So yeah, the technology is amazing, I’m just not sure how this is being envisioned for the market. Is your LBS supposed to build it for you? Are we going to have Local 3d Printer Shops?

  9. Brad on

    Arguing that 3D printing is the ideal way to make a bike is like arguing that artificial insemination is a more efficient alternative to sex.

  10. fleche1454 on

    Im confused what the benefit of this is over say a carbon main triangle. It is bonded in a similar but the lay up makes them into pretty much one solid piece if you buy it from a good company.

  11. Nick on

    I’ve yet to see a product where additive manufacturing techniques actually improve something about the product.
    I just don’t see the excitement in “look, we found a different way to make something, that is terrifically expensive (now, I know the hope is for it to become a cheaper alternative in time) and has no performance advantages versus existing techniques!!!”

  12. Graves on

    The 3D-printed thermoplastic frames that are around the corner are going to make your Chinese carbon bike seem like a De Rosa-made Colnago, built for Eddy himself.

  13. Psi Squared on

    This isn’t being marketed to Joe Public in the hopes that he’ll buy a 3D printer capable of building titanium parts. This is targeted at builders and companies and is an example of what Renishaw’s equipment can do. Why else to you think Renishaw is printed on the bike’s down tube? The more industrial 3D printers that hit the market and the more markets they hit, the more their price will come down and the more such printed products will reach end users like us.

    I’d recommend that people check out the Renishaw website. They make some amazing equipment, particularly their optics based equipment……like 3D printers. I’ve used and fondled one of their laser encoders in the lab, and it was fine enough to make a guy soil himself.

  14. Psi Squared on

    Nick might want to focus on that one tree less and see the rest of the forest. I’ll bet Airbus (using printed Ti parts) and SpaceX (using some printed Ti parts in rocket engines) could offer some facts about how such parts are an improvement from them. It’s also probably a good time to remember that it wasn’t long ago at all that only very big or very specialized companies had rapid prototyping equipment that only produced plastic bits. Now, some 3D printers are priced so that they’re affordable for a regular joe to buy. It won’t be terribly long before some bike manufacturer will have their own 3D printer for manufacturing metal bits.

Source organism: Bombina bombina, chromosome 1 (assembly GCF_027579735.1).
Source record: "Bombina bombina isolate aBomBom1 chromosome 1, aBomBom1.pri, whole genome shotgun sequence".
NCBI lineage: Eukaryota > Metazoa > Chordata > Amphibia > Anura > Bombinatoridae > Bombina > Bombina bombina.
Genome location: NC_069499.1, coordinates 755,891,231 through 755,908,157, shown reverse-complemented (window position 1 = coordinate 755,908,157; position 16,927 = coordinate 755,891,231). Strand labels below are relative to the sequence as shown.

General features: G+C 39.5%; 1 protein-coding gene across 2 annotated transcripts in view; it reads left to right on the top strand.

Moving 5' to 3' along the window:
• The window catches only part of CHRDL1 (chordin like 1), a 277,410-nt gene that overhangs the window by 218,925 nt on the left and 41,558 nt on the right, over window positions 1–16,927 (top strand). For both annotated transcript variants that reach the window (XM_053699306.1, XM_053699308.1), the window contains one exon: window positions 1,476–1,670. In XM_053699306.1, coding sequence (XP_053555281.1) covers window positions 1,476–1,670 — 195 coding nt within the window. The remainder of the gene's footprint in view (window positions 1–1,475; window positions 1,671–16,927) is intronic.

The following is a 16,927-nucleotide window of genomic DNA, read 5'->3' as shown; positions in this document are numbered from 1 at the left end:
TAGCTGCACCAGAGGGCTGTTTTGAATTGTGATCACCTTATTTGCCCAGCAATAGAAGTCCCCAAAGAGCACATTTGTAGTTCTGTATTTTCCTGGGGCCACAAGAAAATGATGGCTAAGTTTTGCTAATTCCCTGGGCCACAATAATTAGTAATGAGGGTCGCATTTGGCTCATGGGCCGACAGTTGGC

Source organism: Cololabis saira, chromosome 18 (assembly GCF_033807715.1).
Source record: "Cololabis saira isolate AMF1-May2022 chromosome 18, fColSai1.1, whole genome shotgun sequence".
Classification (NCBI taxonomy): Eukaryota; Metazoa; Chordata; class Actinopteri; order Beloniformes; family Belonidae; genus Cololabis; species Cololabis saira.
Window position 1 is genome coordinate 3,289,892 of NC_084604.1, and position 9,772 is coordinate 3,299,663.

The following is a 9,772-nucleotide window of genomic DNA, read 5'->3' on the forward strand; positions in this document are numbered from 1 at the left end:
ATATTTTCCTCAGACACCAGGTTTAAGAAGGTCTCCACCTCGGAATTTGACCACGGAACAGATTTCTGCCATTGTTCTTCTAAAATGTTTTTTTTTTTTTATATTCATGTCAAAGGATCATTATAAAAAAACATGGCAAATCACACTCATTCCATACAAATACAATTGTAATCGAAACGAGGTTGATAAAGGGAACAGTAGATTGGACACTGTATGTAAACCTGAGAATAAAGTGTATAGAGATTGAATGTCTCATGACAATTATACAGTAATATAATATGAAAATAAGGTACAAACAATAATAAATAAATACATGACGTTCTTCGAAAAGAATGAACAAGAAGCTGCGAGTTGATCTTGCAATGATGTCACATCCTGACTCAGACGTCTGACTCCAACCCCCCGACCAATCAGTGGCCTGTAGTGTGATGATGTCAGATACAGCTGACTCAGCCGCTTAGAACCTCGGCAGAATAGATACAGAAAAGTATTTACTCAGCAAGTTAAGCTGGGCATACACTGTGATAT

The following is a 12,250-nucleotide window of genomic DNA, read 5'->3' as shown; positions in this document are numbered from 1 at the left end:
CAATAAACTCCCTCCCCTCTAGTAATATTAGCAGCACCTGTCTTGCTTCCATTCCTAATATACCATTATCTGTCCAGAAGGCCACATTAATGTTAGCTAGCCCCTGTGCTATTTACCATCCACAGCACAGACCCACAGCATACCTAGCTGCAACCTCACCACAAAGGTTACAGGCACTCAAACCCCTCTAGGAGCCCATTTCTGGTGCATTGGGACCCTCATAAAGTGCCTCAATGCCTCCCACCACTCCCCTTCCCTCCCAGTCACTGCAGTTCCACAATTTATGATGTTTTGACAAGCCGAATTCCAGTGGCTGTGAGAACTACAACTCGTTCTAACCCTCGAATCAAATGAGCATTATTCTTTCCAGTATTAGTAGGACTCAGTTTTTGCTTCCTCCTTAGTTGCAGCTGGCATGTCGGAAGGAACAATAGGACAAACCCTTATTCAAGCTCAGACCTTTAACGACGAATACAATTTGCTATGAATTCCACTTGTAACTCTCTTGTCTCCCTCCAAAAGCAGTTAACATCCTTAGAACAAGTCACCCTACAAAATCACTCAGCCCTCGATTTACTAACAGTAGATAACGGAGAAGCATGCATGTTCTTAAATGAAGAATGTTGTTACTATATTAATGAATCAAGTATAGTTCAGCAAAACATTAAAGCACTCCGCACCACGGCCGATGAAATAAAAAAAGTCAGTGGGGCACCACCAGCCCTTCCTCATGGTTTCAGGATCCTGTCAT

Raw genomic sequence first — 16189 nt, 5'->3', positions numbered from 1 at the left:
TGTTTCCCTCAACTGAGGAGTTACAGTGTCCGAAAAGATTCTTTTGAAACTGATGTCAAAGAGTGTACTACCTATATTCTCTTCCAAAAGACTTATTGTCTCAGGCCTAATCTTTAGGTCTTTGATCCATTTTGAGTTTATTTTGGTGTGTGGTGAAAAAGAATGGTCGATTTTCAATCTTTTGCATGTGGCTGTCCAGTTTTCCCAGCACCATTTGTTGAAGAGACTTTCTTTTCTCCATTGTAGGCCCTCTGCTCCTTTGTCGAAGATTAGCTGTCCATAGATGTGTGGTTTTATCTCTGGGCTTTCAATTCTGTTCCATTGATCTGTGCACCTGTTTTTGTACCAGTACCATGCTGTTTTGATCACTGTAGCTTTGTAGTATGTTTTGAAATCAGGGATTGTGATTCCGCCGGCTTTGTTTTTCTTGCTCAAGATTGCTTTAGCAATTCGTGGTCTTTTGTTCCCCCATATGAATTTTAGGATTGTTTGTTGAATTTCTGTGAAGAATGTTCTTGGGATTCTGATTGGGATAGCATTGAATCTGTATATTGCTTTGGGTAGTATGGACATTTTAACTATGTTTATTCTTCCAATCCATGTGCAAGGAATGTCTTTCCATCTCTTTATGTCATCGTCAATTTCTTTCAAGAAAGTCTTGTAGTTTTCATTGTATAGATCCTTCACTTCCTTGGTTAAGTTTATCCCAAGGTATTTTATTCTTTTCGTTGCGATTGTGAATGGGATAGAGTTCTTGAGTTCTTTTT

Alas, there are always people poo-pooing necessary steps like this in the advancement of technology.

  15. JD on

    Right, as a research engineer in composites, I can tell you now 3-d printing of composites is not around the corner….perhaps 3-5 years as a best guess and then it will still be very expensive.

    How much do you think this frame cost?????? Again, if you need to ask…….

    Bonding of titanium is not simpler than welding. By the time you have read the prep instructions for bonding a good tig welder would have probably completed the weld!!

    Nice demonstration part though!! We actually made a pint pot, using the same technology, just for laughs!

  16. ginsu on

    I guess this leads me to ask, “Are 3d printed titanium parts actually weldable?” Are there some issues with the porosity of the material?

    I just don’t understand why the bike is bonded together if we agree it would be easier and better to weld it and it’s a product targeting manufacturers. Somebody obviously decided against it.

  17. ve on

    You can not effectively print carbon fiber or composites. The strength just won’t be there because the fibers won’t be linking the layers together. Even if you tried to mimic UD carbon, the layup process is very different from the way 3d printers currently print.

  18. swish on

    To the comments about strengths of the bonding. In the testing the titanium sheared before the the bond broke! It uses an aerospace grade adhesive and is impressively strong.

    Costs are a bit difficult as it’s a one off (well a small batch) but I would estimate it to be in region of a few thousand.

  19. David Lewis on

    3D printing wows people with short attention spans. Also see puppies, fail videos and the like.

    Good people have been making bicycles for a long time the old fashioned way. This is a solution desperately seeking a problem.

    I saw a video of dropouts being made, and small fitments like these are the best candidates for this type of manufacturing, especially for prototype development.

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    please, send me info,photos and more info techniques of yours products…send to:morales, ruben e.-pirovano 4280-barranqueras-chaco-argentina-Codigo Postal:3505-…Thanks you, very much.